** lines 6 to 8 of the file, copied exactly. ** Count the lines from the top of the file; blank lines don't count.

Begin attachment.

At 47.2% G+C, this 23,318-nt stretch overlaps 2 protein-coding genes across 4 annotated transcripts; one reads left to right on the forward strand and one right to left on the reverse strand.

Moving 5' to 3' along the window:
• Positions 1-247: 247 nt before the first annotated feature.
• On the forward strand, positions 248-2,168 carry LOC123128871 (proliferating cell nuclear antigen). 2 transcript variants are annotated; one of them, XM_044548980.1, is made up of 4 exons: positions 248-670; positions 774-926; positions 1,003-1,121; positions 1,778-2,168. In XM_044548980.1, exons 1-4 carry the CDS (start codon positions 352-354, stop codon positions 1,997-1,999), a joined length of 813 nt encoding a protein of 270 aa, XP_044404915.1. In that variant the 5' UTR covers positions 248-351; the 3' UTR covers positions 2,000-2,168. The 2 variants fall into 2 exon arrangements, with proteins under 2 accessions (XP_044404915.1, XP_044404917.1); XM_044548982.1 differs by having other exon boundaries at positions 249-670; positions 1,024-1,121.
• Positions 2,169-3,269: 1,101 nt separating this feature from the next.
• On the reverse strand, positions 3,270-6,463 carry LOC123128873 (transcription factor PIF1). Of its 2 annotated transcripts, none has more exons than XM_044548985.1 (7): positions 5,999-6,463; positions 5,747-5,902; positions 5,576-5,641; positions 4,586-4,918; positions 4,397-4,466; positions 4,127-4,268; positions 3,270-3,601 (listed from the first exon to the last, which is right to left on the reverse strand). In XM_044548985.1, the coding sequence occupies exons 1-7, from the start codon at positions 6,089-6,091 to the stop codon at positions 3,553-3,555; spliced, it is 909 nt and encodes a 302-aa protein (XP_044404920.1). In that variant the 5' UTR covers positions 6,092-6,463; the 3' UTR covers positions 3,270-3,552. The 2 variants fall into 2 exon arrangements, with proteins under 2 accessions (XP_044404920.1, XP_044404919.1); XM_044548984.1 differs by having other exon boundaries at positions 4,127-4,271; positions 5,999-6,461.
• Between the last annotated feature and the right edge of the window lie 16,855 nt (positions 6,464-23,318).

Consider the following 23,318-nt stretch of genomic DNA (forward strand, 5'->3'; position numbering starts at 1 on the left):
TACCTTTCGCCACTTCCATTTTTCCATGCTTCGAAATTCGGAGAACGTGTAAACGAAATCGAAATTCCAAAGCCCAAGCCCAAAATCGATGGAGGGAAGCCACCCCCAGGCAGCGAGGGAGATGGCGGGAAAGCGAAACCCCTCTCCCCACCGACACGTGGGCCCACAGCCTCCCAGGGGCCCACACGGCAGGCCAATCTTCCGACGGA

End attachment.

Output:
• On the reverse strand, positions 3,270-6,463 carry LOC123128873 (transcription factor PIF1). Of its 2 annotated transcripts, none has more exons than XM_044548985.1 (7): positions 5,999-6,463; positions 5,747-5,902; positions 5,576-5,641; positions 4,586-4,918; positions 4,397-4,466; positions 4,127-4,268; positions 3,270-3,601 (listed from the first exon to the last, which is right to left on the reverse strand). In XM_044548985.1, the coding sequence occupies exons 1-7, from the start codon at positions 6,089-6,091 to the stop codon at positions 3,553-3,555; spliced, it is 909 nt and encodes a 302-aa protein (XP_044404920.1). In that variant the 5' UTR covers positions 6,092-6,463; the 3' UTR covers positions 3,270-3,552. The 2 variants fall into 2 exon arrangements, with proteins under 2 accessions (XP_044404920.1, XP_044404919.1); XM_044548984.1 differs by having other exon boundaries at positions 4,127-4,271; positions 5,999-6,461.
• Between the last annotated feature and the right edge of the window lie 16,855 nt (positions 6,464-23,318).

Consider the following 23,318-nt stretch of genomic DNA (forward strand, 5'->3'; position numbering starts at 1 on the left):